Pork producers expanding, creating more opportunities

October is National Pork Month. Pork is considered “the other white meat” and is a healthy alternative to red meat.

According to the Minnesota Farm Guide, the pork industry is experiencing a major growth spurt. A growing world population and improving U.S. economy is helping to drive that growth spurt. The Minnesota Farm Guide says the U.S. percent share of world pork exports has gone from single digits in the early 1990s to more than 30 percent in recent years.

Meanwhile, expansion leads to challenges and opportunities. Public criticism of the pork industry centers around animal welfare and health. People for the Ethical Treatment of Animals accuses the pork industry of keeping animals in severely cramped pens and in filth.

Of course, the growing demand creates more opportunities for agriculture entrepreneurship and employment. Minnesota ranks third in the number of pigs its farmers raise and second in value of pork producers. And that pork producing expansion can be seen right here in southwest Minnesota.

The Independent profiled some local pork producers in its annual Pork Producers special section, which is inside today’s newspaper.

Boerboom Ag Resources is one of the larger pork operations in Lyon County. Like the industry itself, Boerboom’s expansion has happened during the past five years. But Boerboom just doesn’t lead by the number of pigs it produces, it also leads in innovation, animal welfare and health.

According to its general manager, Greg Boerboom, the company grows and produces most of the corn and soybeans that are used in the feed for the pigs. A tour offered by Boerboom to the Independent revealed how the right mixture of grains, vitamins and other materials are used to feed the livestock.

The pigs are also held in spacious pens that are monitored for temperature and cleanliness. Boerboom stresses his company takes the health of its pigs very seriously. Workers are required to shower before entering the barn, and shower afterwards. They also wear protective clothing.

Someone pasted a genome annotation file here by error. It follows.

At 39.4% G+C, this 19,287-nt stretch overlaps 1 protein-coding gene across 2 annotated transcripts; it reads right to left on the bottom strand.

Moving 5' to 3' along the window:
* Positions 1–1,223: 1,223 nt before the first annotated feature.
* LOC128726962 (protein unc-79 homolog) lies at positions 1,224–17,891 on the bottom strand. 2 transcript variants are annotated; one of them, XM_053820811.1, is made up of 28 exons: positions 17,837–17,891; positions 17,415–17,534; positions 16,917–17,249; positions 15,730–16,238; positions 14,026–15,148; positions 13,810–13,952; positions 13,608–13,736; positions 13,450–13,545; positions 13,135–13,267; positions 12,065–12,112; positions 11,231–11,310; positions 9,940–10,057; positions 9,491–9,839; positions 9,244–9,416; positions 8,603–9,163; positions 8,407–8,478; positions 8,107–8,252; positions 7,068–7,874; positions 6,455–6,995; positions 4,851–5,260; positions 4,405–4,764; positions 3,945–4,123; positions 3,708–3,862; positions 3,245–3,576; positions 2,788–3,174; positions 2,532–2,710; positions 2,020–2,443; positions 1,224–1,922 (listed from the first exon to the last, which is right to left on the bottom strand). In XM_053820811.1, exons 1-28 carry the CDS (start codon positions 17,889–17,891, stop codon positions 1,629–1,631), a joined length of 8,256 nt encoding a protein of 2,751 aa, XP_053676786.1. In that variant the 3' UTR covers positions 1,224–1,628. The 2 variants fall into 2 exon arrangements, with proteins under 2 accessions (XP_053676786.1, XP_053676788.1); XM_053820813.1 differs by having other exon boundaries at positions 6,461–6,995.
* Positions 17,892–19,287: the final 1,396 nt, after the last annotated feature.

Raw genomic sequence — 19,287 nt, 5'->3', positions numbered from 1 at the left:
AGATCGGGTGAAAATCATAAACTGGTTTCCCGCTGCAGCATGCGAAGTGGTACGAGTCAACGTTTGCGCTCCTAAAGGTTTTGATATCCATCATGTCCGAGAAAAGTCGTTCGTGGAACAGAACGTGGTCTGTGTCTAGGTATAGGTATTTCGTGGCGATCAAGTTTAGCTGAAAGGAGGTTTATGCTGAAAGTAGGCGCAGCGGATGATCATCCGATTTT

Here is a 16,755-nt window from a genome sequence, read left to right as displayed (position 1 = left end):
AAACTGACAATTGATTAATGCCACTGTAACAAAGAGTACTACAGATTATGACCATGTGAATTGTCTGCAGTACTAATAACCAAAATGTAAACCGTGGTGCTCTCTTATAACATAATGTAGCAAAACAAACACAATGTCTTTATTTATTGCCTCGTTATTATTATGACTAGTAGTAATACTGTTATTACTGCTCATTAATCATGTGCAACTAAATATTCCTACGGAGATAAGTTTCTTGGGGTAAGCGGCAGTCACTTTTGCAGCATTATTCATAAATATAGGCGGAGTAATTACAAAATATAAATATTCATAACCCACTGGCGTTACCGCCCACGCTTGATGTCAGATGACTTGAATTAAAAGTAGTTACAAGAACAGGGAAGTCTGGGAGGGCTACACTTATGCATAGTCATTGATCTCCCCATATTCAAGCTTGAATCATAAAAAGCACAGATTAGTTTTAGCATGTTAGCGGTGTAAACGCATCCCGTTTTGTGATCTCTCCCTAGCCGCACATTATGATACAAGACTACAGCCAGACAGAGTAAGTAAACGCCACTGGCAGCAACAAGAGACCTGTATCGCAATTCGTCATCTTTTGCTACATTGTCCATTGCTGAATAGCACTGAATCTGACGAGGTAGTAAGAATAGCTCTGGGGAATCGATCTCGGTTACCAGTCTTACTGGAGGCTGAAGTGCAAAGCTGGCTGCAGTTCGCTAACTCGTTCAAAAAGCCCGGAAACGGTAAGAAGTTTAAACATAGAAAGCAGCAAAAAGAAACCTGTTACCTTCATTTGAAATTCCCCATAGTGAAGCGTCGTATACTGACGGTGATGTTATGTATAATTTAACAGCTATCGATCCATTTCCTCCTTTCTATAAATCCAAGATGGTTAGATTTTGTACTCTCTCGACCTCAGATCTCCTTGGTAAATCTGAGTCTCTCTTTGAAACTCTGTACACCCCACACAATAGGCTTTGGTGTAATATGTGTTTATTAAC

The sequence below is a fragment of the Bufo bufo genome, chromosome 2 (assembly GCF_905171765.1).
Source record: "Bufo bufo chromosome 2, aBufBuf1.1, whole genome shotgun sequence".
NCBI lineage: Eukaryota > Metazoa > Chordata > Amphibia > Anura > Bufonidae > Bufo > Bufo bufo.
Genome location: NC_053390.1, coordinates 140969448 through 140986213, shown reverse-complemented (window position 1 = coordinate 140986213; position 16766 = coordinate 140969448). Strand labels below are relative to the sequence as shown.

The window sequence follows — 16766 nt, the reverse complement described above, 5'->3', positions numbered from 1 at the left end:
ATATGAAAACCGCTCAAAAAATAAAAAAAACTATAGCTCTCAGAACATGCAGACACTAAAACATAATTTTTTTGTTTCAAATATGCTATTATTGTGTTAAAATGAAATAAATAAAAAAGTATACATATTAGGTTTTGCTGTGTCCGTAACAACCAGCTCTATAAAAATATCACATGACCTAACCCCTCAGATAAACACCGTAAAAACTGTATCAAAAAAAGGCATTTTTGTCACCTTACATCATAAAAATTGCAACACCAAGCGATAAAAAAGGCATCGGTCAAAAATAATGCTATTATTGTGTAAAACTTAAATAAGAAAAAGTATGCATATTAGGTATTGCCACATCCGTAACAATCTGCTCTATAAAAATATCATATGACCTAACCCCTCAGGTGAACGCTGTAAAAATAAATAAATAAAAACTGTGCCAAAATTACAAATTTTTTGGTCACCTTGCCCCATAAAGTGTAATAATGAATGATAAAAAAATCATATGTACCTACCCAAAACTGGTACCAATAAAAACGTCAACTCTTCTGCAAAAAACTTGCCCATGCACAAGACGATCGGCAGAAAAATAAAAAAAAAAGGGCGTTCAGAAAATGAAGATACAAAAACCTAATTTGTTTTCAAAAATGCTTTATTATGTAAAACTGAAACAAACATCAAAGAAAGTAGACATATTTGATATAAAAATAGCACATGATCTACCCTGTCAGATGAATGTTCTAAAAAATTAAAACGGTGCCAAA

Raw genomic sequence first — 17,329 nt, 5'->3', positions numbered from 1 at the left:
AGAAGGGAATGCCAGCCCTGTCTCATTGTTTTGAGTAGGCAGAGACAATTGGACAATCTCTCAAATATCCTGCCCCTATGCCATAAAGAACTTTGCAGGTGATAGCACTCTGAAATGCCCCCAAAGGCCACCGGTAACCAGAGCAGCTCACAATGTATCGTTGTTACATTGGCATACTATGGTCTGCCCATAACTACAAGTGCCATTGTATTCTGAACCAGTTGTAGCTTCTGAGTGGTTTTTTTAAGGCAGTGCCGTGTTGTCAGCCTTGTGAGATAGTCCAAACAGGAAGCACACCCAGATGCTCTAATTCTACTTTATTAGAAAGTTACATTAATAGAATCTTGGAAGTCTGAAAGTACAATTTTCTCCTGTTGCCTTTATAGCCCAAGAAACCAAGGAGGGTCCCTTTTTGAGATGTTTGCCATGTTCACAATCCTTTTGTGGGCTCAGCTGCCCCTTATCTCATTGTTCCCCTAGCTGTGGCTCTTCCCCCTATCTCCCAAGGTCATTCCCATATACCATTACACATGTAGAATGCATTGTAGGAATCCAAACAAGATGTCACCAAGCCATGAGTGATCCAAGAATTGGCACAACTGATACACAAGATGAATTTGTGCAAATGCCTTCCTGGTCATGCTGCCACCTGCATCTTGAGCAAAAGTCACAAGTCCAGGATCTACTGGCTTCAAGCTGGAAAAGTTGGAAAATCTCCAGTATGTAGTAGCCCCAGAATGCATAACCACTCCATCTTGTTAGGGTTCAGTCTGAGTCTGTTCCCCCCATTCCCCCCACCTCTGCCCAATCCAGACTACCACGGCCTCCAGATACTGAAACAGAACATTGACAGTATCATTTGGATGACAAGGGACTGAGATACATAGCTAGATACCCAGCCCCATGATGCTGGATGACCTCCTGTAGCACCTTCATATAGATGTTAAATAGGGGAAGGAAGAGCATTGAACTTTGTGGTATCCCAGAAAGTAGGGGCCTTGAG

Trucks that haul grain and pigs to different locations are also meticulously washed inside the company’s truck washing facility.

But it’s not just big operations like Boerboom following important safety procedures. The Independent also profiled the Rialson family pig operation in Cottonwood. The Rialsons do chores for the pigs that are owned by Boerboom. Tony Rialson explained that the feeder operation is bio-secure. They have to wash their hands going into the barn and coming out. They have to wear coveralls and rubber boots while working with the pigs.

“Bio-security is a big part of pork production,” Ashley Rialson said.

Another area pork farmer, Adam DeCock, runs his operation near Ghent and also works with Boerboom. DeCock said pork producers are required to take quality assurance training and wear bio-secure protective wear. DeCock also said he likes to keep vehicle traffic away from the holding barns to prevent contaminants.

The pork industry in southwest Minnesota and in the nation is definitely on an upswing, and should have the confidence of consumers that pork producers here are following safety and healthy procedures.